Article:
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About a year ago, we addressed the Oregon Department of Transportation’s new road usage charge test program, OReGO, that lets motorists forego paying taxes on their gasoline purchases in favor of paying for their miles driven instead. Still voluntary, OReGO participants pay 1.5 cents per mile for the miles they drive, and receive a credit for the 0.30 cents per gallon state fuel tax. Now, because California’s gas tax is not able to generate enough money to fix all the 50,000 miles of roads, it is launching its own Road Charge Pilot Program as an option for replacing the gas tax.

In addition, several east coast states along the Interstate 95 corridor want to do something similar: Delaware, Pennsylvania, Connecticut, and New Hampshire. The Washington Post reported that the I-95 Corridor Coalition has applied for federal grant money to test a pay-for-miles-driven program along the 1,917 miles that make up the eastern seaboard, from Maine to Miami. The Corridor, consisting of 1,040 urban miles, contains 21 percent of the nation’s roads, accommodates 35 percent of the national’s vehicle miles traveled, and supports an average of more than 72,000 vehicles daily, peaking at 300,000 daily vehicles.

Members of the Coalition include the following:
  • State and Local Departments of Transportation
  • Transportation Authorities
  • Transit and Rail Agencies
  • Port Authorities
  • Motor Vehicle Agencies
  • State Police and Public Safety
  • U.S. Department of Transportation
  • Canadian Province Department of Transportation
  • Intercity Passenger and Freight Transportation Providers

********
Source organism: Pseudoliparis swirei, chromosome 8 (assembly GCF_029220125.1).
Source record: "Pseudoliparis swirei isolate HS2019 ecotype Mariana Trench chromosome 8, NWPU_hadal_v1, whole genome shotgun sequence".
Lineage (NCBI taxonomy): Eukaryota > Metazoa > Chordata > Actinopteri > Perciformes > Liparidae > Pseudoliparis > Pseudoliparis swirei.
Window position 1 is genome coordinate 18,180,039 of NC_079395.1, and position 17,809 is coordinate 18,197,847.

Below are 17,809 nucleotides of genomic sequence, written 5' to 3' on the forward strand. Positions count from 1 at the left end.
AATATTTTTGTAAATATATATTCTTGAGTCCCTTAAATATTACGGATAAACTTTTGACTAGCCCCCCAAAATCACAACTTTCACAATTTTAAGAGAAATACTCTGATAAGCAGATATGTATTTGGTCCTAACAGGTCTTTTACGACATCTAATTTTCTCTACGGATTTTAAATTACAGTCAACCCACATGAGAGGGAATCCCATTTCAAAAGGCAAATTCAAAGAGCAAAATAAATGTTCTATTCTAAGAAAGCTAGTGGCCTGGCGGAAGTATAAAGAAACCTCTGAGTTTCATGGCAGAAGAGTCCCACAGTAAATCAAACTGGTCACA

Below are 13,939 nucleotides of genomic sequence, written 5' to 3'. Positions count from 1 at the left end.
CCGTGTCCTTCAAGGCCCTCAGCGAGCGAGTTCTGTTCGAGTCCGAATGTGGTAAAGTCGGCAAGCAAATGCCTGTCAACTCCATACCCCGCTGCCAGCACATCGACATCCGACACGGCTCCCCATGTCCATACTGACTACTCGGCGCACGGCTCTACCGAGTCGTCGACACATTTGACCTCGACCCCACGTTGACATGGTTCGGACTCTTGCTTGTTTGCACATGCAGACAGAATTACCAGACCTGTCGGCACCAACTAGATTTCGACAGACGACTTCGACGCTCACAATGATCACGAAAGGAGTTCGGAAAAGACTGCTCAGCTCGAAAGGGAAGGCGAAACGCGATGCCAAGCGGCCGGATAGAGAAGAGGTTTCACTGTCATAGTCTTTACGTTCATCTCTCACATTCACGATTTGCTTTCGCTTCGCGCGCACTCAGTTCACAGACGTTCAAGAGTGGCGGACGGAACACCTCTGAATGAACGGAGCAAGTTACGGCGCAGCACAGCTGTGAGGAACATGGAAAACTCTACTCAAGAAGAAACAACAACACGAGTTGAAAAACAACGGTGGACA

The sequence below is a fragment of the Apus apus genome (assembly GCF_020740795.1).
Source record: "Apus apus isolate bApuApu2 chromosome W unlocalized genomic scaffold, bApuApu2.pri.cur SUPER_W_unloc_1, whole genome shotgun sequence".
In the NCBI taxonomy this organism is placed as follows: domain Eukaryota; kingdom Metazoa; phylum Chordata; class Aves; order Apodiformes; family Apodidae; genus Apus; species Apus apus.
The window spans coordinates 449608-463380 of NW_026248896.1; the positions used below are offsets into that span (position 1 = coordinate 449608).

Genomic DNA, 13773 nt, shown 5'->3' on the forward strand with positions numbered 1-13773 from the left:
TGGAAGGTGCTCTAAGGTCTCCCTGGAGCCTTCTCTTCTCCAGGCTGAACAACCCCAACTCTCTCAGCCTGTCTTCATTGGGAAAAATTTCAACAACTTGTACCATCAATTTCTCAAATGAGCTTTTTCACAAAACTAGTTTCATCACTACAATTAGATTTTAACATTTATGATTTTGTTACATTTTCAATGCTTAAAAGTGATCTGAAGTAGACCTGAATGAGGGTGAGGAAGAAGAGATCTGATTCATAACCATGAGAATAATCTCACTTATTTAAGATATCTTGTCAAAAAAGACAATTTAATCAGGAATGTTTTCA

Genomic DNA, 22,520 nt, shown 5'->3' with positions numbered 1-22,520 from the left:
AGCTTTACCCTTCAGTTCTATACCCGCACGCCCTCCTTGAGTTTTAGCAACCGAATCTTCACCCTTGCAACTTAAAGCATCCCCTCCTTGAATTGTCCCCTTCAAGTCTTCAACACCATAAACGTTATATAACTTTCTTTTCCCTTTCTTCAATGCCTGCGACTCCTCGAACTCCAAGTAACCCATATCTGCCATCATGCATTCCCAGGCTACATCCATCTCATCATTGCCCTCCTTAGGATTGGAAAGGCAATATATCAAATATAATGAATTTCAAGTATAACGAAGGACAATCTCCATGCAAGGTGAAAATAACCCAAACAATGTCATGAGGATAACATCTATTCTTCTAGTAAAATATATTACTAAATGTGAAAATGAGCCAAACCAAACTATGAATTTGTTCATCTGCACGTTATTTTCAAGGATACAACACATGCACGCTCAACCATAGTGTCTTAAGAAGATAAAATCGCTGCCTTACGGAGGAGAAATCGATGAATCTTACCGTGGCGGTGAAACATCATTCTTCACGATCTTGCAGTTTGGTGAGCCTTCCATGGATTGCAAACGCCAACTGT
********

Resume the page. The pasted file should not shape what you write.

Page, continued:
• Transportation Industry Associations

In light of the growing interest in pay-per-miles driven initiatives, the Institute on Taxation and Economic Policy (ITEP) wondered whether it is better than a gas tax, and concluded that it is. Notwithstanding unresolved concerns about privacy and technology, ITEP reasoned that “frequent drivers generate more wear-and-tear on the roads and should therefore generally pay more for roadway upkeep and expansion.” As for low-income families that are unable to afford the charge, they could receive relief via an offsetting rebate or tax credit. Additionally, the “user pays” model that currently applies to gas, diesel, and other motor fuel taxes works well now, with more frequent road users paying more.

Beyond this, ITEP pointed out that in the long term, as electric vehicles replace those that are gas powered, the gas tax will produce even less of the necessary transportation financing, so an alternative will become essential.

No matter what solutions lawmakers eventually implement, ITEP encourages them to index the rate to inflation; fuel prices are volatile, and therefore an unreliable source of transportation funding, especially in the short term. Florida, Georgia, Maryland, Rhode Island, and Utah have already taken this step.
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